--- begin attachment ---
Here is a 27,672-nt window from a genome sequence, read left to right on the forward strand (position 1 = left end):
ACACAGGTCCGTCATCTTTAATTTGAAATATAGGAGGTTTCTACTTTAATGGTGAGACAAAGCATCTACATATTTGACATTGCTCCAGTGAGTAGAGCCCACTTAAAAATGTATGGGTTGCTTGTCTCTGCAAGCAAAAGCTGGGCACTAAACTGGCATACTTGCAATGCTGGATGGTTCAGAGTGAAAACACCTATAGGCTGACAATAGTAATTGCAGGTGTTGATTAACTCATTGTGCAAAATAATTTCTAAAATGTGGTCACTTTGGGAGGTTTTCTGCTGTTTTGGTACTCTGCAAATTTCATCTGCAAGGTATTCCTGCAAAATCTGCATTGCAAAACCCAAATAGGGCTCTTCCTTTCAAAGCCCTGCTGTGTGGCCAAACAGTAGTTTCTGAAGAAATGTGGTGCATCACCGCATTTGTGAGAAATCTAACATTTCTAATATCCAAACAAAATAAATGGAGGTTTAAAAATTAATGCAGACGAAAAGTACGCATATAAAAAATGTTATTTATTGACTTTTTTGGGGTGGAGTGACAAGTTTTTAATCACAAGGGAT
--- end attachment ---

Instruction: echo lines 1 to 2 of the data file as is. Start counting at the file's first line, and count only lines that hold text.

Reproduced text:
Here is a 27,672-nt window from a genome sequence, read left to right on the forward strand (position 1 = left end):
ACACAGGTCCGTCATCTTTAATTTGAAATATAGGAGGTTTCTACTTTAATGGTGAGACAAAGCATCTACATATTTGACATTGCTCCAGTGAGTAGAGCCCACTTAAAAATGTATGGGTTGCTTGTCTCTGCAAGCAAAAGCTGGGCACTAAACTGGCATACTTGCAATGCTGGATGGTTCAGAGTGAAAACACCTATAGGCTGACAATAGTAATTGCAGGTGTTGATTAACTCATTGTGCAAAATAATTTCTAAAATGTGGTCACTTTGGGAGGTTTTCTGCTGTTTTGGTACTCTGCAAATTTCATCTGCAAGGTATTCCTGCAAAATCTGCATTGCAAAACCCAAATAGGGCTCTTCCTTTCAAAGCCCTGCTGTGTGGCCAAACAGTAGTTTCTGAAGAAATGTGGTGCATCACCGCATTTGTGAGAAATCTAACATTTCTAATATCCAAACAAAATAAATGGAGGTTTAAAAATTAATGCAGACGAAAAGTACGCATATAAAAAATGTTATTTATTGACTTTTTTGGGGTGGAGTGACAAGTTTTTAATCACAAGGGAT